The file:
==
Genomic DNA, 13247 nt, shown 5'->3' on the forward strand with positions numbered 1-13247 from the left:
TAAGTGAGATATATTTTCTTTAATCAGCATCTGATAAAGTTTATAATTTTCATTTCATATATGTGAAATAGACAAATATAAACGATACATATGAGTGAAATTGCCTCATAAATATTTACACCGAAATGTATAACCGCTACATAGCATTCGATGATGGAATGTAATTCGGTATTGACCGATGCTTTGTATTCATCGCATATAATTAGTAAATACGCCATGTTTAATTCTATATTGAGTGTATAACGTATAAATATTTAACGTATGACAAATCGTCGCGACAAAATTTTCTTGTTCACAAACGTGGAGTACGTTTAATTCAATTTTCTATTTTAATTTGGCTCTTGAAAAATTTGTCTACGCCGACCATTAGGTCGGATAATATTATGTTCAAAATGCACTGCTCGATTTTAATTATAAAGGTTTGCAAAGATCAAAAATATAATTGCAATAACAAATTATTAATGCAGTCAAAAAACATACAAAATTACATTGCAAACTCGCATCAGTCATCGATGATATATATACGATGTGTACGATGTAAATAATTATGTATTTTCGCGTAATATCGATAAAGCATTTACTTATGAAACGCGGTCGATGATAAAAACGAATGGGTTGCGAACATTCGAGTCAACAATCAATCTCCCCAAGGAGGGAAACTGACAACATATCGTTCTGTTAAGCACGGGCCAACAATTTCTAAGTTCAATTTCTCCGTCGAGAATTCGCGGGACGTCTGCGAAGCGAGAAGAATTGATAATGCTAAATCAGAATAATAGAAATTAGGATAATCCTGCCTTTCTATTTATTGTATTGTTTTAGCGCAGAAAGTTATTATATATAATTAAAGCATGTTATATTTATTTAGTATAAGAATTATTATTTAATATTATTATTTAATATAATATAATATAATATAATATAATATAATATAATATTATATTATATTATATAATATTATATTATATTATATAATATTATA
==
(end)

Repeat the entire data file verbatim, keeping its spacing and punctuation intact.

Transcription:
Genomic DNA, 13247 nt, shown 5'->3' on the forward strand with positions numbered 1-13247 from the left:
TAAGTGAGATATATTTTCTTTAATCAGCATCTGATAAAGTTTATAATTTTCATTTCATATATGTGAAATAGACAAATATAAACGATACATATGAGTGAAATTGCCTCATAAATATTTACACCGAAATGTATAACCGCTACATAGCATTCGATGATGGAATGTAATTCGGTATTGACCGATGCTTTGTATTCATCGCATATAATTAGTAAATACGCCATGTTTAATTCTATATTGAGTGTATAACGTATAAATATTTAACGTATGACAAATCGTCGCGACAAAATTTTCTTGTTCACAAACGTGGAGTACGTTTAATTCAATTTTCTATTTTAATTTGGCTCTTGAAAAATTTGTCTACGCCGACCATTAGGTCGGATAATATTATGTTCAAAATGCACTGCTCGATTTTAATTATAAAGGTTTGCAAAGATCAAAAATATAATTGCAATAACAAATTATTAATGCAGTCAAAAAACATACAAAATTACATTGCAAACTCGCATCAGTCATCGATGATATATATACGATGTGTACGATGTAAATAATTATGTATTTTCGCGTAATATCGATAAAGCATTTACTTATGAAACGCGGTCGATGATAAAAACGAATGGGTTGCGAACATTCGAGTCAACAATCAATCTCCCCAAGGAGGGAAACTGACAACATATCGTTCTGTTAAGCACGGGCCAACAATTTCTAAGTTCAATTTCTCCGTCGAGAATTCGCGGGACGTCTGCGAAGCGAGAAGAATTGATAATGCTAAATCAGAATAATAGAAATTAGGATAATCCTGCCTTTCTATTTATTGTATTGTTTTAGCGCAGAAAGTTATTATATATAATTAAAGCATGTTATATTTATTTAGTATAAGAATTATTATTTAATATTATTATTTAATATAATATAATATAATATAATATAATATAATATAATATTATATTATATTATATAATATTATATTATATTATATAATATTATA